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The missing microbes: Bifidobacterium and Faecalibacterium depletion and loss of microbiome diversity as potential susceptibility markers for SARS-CoV-2 infection and severity

By Sabine Hazan, Neil Stollman, Huseyin Sancar Bozkurt, Sonya Dave, Andreas J. Papoutsis, Jordan Daniels, Sibasish Dolai, Bradley D. Barrows, Eamonn MM Quigley, Thomas J Borody

Posted 06 Sep 2021
medRxiv DOI: 10.1101/2021.09.02.21262832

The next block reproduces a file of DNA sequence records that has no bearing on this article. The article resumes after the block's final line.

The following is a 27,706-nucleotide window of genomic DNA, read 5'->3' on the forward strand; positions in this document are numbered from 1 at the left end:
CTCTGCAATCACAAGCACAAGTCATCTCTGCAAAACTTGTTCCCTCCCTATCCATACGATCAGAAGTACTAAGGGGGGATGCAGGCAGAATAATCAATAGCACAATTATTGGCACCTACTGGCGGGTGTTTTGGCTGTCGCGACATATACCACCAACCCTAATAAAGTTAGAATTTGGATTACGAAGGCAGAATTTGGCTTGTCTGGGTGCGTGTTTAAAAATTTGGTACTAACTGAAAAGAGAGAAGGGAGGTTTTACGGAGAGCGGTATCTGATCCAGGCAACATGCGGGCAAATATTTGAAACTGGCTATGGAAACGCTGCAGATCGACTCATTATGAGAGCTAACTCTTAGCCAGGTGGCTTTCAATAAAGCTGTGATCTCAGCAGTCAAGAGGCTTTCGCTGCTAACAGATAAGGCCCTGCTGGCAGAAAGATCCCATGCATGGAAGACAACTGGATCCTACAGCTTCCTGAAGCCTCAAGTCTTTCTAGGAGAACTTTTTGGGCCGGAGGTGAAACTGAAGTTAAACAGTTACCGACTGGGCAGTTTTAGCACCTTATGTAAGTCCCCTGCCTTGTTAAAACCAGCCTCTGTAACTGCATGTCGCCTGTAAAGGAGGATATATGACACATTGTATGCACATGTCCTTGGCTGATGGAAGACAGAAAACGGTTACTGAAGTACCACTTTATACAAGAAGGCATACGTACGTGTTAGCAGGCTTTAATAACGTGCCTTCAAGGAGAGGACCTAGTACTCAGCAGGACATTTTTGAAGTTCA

Objective: To compare gut microbiome diversity and composition in SARS-CoV-2 polymerase chain reaction (PCR)-confirmed positive patients whose symptoms ranged from asymptomatic to severe versus PCR-negative exposed controls. Design: Using a cross-sectional study design, we used shotgun next-generation sequencing (NGS) to evaluate microbiome composition and diversity in both patients with SARS-CoV-2 PCR-confirmed infections presenting to Ventura Clinical Trials for care from March 2020 through January 2021 and SARS-CoV-2 PCR-negative exposed controls. Patients were classified as being asymptomatic or having mild, moderate, or severe symptoms based on NIH criteria.1 Exposed controls were individuals with prolonged or repeated close contact with patients with SARS-CoV-2 infection or their samples, e.g. household members of patients or frontline healthcare workers. Microbiome diversity and composition were compared between patients and exposed controls and across patient subgroups at all taxonomic levels. Results: There were 52 patients and 20 controls. Compared with controls, patients had significantly less bacterial diversity, a lower abundance of Bifidobacterium and Faecalibacterium as well as some other bacteria, and a higher abundance of Bacteroides at the genus level. Additionally, there was an inverse association between disease severity and both bacterial diversity and Bifidobacterium and Faecalibacterium abundance. Conclusion: We hypothesize that low bacterial diversity and depletion of Bifidobacterium and Faecalibacterium genera either before or after infection led to reduced pro-immune function, thereby allowing SARS-CoV-2 infection to become symptomatic. This particular dysbiosis pattern may be a susceptibility marker for severe symptoms from SARS-CoV-2 infection and may be amenable to pre-, intra-, or post infection intervention.

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